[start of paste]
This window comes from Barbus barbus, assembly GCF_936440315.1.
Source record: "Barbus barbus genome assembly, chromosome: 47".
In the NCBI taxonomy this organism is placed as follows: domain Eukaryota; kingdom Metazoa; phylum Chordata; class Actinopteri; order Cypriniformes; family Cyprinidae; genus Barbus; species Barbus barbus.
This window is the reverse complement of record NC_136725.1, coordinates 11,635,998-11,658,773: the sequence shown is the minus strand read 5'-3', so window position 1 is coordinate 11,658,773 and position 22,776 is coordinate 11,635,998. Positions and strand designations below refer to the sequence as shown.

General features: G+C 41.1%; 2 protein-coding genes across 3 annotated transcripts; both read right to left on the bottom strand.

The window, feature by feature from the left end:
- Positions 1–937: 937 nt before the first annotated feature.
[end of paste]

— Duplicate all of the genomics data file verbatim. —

This window comes from Barbus barbus, assembly GCF_936440315.1.
Source record: "Barbus barbus genome assembly, chromosome: 47".
In the NCBI taxonomy this organism is placed as follows: domain Eukaryota; kingdom Metazoa; phylum Chordata; class Actinopteri; order Cypriniformes; family Cyprinidae; genus Barbus; species Barbus barbus.
This window is the reverse complement of record NC_136725.1, coordinates 11,635,998-11,658,773: the sequence shown is the minus strand read 5'-3', so window position 1 is coordinate 11,658,773 and position 22,776 is coordinate 11,635,998. Positions and strand designations below refer to the sequence as shown.

General features: G+C 41.1%; 2 protein-coding genes across 3 annotated transcripts; both read right to left on the bottom strand.

The window, feature by feature from the left end:
- Positions 1–937: 937 nt before the first annotated feature.